This is the second in a series of essays by feminists responding to the escalating violence in Israel and Palestine. An earlier version of this piece appeared at the Times of Israel.
I am a mother in Israel.
I am not a mother in Gaza.
I know the kind of mother I am here— a fierce one who demands the best for her children, who pushes her kids to look beyond their own horizons, to explore and discover and change the world.
I know what kind of woman I am here, too: A woman who suffers no fools, who goes where she want and says what she wants and does what she wants and has a pretty damn good time doing it.
But that’s the nature of privilege, and one I didn’t earn. That is by virtue of my own dumb luck – to be born like this with skin this color, and hair this color, and eyes the color of the sea, to be born Jewish in a world where Israel exists and is my home, to be born American, too, where that passport means that I can go almost anywhere I want to go.
I have the free and open space to make the first move toward peace, and to be generous about it because I have more than enough. I have an airport I can fly out of, I have an army that will protect me. I have a home with electricity except for the errant winter storm and even then I have vanilla scented candles. I have enough food and water and books and pretty things all around me.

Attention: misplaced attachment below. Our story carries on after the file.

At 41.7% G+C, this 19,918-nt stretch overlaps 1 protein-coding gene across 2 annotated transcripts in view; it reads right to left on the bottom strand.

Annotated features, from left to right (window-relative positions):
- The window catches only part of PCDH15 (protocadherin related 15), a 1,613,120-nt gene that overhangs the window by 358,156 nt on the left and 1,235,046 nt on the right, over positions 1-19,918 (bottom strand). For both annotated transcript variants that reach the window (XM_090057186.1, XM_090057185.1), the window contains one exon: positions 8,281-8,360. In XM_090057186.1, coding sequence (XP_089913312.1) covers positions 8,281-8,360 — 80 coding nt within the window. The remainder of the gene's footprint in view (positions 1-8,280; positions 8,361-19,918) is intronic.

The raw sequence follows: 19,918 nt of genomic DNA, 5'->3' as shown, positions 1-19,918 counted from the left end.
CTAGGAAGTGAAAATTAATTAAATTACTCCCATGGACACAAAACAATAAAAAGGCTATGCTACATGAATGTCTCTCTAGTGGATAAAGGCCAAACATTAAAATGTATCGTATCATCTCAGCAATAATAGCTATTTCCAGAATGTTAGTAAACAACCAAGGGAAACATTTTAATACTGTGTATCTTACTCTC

It is easy for me to say “I would never put my child on the front line,” and yet, I am: like every other Israeli mother and father, I am grooming both my kids for combat boots and the weight of the gun in their hands as soon as Israel determines that they are old enough.
18. Such an arbitrary age.
Who says 18 is a grownup? I had pimples when I was 18. I was practically a virgin.
My son and daughter will always be my babies. As far as I’m concerned, they will never be “old enough” to take up arms, and yet, here I am and here they are.
It is easy for me to say that I would never support Hamas, and yet I have never been starving on the streets where Hamas provided the only assistance and support in a jagged little world.
I have struggled – there was a time when I had no where to sleep – but I had friend who took me in, and I found a job that paid enough, and I was fine eventually — shaken, rattled, but never fearing for my life.
It is easy for me to talk about peace because as a Jewish American Israeli woman, I have the luxury to think about peace. I also have the luxury to ask myself:
1. Whether I want a second cup of coffee. (Or a second shot of scotch.)
2. Whether I want lavender for my garden or purple sage.
3. Whether I want to go out with my friends, or stay home alone and catch up on Netflix.
These are my dilemmas, and for me, it is no dilemma to reach out to people in other communities and try to make peace. Again, because I have the freedom to do that.